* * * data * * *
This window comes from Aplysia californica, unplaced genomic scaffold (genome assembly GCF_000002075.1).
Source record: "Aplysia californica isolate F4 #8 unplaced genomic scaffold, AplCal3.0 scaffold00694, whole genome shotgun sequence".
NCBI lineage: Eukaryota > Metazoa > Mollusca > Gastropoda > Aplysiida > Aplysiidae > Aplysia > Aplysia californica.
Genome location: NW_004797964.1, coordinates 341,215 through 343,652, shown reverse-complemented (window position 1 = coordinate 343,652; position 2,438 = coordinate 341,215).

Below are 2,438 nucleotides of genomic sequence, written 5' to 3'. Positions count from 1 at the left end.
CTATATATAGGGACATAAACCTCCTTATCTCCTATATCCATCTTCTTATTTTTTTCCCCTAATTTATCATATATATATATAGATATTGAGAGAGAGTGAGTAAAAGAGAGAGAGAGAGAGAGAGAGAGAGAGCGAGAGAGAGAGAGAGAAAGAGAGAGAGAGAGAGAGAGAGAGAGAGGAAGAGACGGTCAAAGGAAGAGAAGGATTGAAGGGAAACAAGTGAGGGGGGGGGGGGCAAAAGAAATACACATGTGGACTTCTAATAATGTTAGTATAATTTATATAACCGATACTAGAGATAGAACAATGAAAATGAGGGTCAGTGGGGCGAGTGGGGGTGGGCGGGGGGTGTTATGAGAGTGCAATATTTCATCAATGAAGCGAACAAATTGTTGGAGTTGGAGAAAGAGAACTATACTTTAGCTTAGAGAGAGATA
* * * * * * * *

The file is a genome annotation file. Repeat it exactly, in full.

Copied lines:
This window comes from Aplysia californica, unplaced genomic scaffold (genome assembly GCF_000002075.1).
Source record: "Aplysia californica isolate F4 #8 unplaced genomic scaffold, AplCal3.0 scaffold00694, whole genome shotgun sequence".
NCBI lineage: Eukaryota > Metazoa > Mollusca > Gastropoda > Aplysiida > Aplysiidae > Aplysia > Aplysia californica.
Genome location: NW_004797964.1, coordinates 341,215 through 343,652, shown reverse-complemented (window position 1 = coordinate 343,652; position 2,438 = coordinate 341,215).

Below are 2,438 nucleotides of genomic sequence, written 5' to 3'. Positions count from 1 at the left end.
CTATATATAGGGACATAAACCTCCTTATCTCCTATATCCATCTTCTTATTTTTTTCCCCTAATTTATCATATATATATATAGATATTGAGAGAGAGTGAGTAAAAGAGAGAGAGAGAGAGAGAGAGAGAGAGCGAGAGAGAGAGAGAGAAAGAGAGAGAGAGAGAGAGAGAGAGAGAGGAAGAGACGGTCAAAGGAAGAGAAGGATTGAAGGGAAACAAGTGAGGGGGGGGGGGGCAAAAGAAATACACATGTGGACTTCTAATAATGTTAGTATAATTTATATAACCGATACTAGAGATAGAACAATGAAAATGAGGGTCAGTGGGGCGAGTGGGGGTGGGCGGGGGGTGTTATGAGAGTGCAATATTTCATCAATGAAGCGAACAAATTGTTGGAGTTGGAGAAAGAGAACTATACTTTAGCTTAGAGAGAGATA